Notice of Copyright Infringement, Take Down Notice

I suppose I should add my take on a recent e-mail that I received, which will be redacted to ensure the privacy of the other party. I had not thought of posting it on here, but it seems that it has now made its way to TechDirt!

On September 12, I received the following e-mail regarding the Waldo Hotel in Clarksburg, West Virginia:

Mr. Sherman Cahal,

We are the current owners of the Waldo Hotel, located in Clarksburg, WV. It has recently come to our attention that unauthorized photos of the Waldo Hotel’s interior and roof have surfaced on the following websites:

For your convenience, we have provided a copy of these photos attached to this email:



The photos are recent in time and contain a 2011 copyright.

No individual with the {redacted} has authorized the creation, publication or copyrights of these photos. If you believe this is in error, please forward the contractual agreement stating permission to create, publish and copyright photos of the Waldo Hotel interior and roof to the following mailing address:

To begin, a copyright extends to the original creator of the work. And as others have noted on TechDirt and elsewhere, such copyright does not extend to the owner of a building or piece of property, clearly defined. Title 17, Chapter 1, § 120 Scope of exclusive rights in architectural works (a) states that the copyright in an architectural work that has been constructed “does not include the right to prevent the making, distributing, or public display of pictures, paintings, photographs, or other pictorial representations of the work, if the building in which the work is embodied is located in or ordinarily visible from a public place.” In other words, photographic representations are permitted.

To be short, you can not claim copyright on other creator’s work because you simply own the land or building. If that were the case, then the National Park Service could theoretically own my photographs I recently took at the Great Smoky Mountains National Park. Or Xavier University would own the photographs I recently took of their new residence hall. That simply does not happen.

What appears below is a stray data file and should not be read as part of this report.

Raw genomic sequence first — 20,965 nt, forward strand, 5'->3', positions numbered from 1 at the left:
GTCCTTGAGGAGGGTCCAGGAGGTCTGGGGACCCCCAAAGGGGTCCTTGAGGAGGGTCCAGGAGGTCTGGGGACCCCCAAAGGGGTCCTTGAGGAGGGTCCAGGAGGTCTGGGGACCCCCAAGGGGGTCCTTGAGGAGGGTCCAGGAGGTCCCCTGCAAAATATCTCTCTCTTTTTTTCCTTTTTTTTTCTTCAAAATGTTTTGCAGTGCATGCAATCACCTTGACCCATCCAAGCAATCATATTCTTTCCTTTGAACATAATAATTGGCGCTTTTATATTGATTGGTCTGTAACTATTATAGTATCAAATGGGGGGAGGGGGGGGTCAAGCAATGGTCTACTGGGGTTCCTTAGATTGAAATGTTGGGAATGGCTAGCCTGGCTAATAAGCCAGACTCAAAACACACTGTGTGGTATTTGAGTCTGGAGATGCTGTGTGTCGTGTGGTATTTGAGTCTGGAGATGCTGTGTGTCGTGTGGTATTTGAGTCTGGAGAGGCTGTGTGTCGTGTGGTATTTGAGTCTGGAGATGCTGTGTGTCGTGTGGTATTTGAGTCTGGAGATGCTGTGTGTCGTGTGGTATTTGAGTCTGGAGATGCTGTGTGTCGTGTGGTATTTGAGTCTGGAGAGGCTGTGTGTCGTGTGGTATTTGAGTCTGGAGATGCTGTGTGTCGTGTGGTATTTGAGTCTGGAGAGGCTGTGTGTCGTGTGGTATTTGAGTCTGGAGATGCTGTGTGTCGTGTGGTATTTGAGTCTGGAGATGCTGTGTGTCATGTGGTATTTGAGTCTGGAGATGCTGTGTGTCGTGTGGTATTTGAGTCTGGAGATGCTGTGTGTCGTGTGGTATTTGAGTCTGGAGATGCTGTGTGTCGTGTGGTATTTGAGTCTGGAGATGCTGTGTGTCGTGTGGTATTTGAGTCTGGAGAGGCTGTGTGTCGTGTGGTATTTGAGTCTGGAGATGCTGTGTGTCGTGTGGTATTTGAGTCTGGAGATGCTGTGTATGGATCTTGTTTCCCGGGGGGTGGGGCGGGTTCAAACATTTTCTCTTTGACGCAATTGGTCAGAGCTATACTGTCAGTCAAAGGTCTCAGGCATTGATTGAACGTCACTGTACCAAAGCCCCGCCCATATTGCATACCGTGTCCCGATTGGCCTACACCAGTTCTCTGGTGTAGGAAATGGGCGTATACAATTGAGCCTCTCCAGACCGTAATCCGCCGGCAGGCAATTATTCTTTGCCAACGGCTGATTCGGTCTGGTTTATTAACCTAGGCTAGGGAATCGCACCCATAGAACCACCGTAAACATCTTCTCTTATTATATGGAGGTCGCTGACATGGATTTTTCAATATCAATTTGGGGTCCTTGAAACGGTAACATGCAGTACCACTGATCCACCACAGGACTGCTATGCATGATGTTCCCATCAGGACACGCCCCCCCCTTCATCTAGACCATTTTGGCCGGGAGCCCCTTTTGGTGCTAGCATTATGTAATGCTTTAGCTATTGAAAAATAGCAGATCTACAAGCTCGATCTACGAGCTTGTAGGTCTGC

In addition, you can forward the contractual agreement stating permission to create, publish and copyright photos of the Waldo Hotel interior and roof to the following email address:


We formally request that all unauthorized Waldo Hotel interior and roof photos be removed from the following websites unless evidence of previous permission to do such can be provided:

That’s not happening.

In addition, by law, breaking and entering is illegal in the state of West Virginia. By law, trespassing is illegal in the state of West Virginia. We will pursue prosecution of any individual caught engaging in such activities with any private property belonging to the  {redacted}.

Sorry, your right to pursue any prosecution is long over. Plus, there is Chapter 61, Article 3B, §61-3B-1 of the West Virginia Code, Crimes and their Punishment, Trespass that makes trespassing definitions defined. In the definition, a structure is a building of any kind, temporary or permanent, that has a roof. But it goes on to add that for a trespass to occur, there must be “reasonably maintained signs” posted not more than 500 feet apart at each corner of the boundaries of the land, with words that are not less than 2 inches in height, that state “No Trespassing” with the name of the owner/lessee or occupant of the land. The signage must be posted along the boundary line of the land in a manner to be clearly visible from outside of the boundary line.

There were no signage at the Waldo, inside or out, which the owner of the building acknowledged.

Trespass is defined as “willful unauthorized entry upon, in or under the property of another.” But under §61-3B-2, “any person who knowingly enters in, upon or under a structure or conveyance without being authorized, licensed or invited, or having been authorized, licensed or invited is requested to depart by the owner, tenant or the agent of such owner or tenant, and refuses to do so, shall be guilty of a misdemeanor, and, upon conviction thereof, shall be fined not more than one hundred dollars.”

While we did enter the Waldo through an open side door whereas there was no posted signage indicating that we could not trespass, there was no breaking and entering. In addition, we were never in contact with the owner or property manager, and never refused to leave – given that there was no one to tell us to leave. Therefore, a conviction of a misdemeanor according to §61-3B-2 is not possible.

So if I read this right, because there was no sign posted, and because we were never told to leave, then there is no possible way for a misdemeanor charge can be filed. It is based then on pure circumstantial evidence, which cannot be held up in a West Virginia court.

Although still official, we would like to also address you in an informal tone. We understand that the articles associated with the Waldo Hotel on is in favor of preservation and revitalization of the property. And preservation and revitalization is what we do. However, there are multiple problems with the approach you decided to take. One, breaking and entering and/or trespassing was the only method by which these photos could have been taken. This costs us time, money, liability and security issues. Two, these photos are unauthorized and may contain content that damages efforts to save the hotel. Three, these photos are wrongly copyrighted by Sherman Cahal and it deprives us of our rights to profits or benefits. And similarly, four, these photos are being sold for personal gain on which, again, deprives us of our rights to profits or benefits.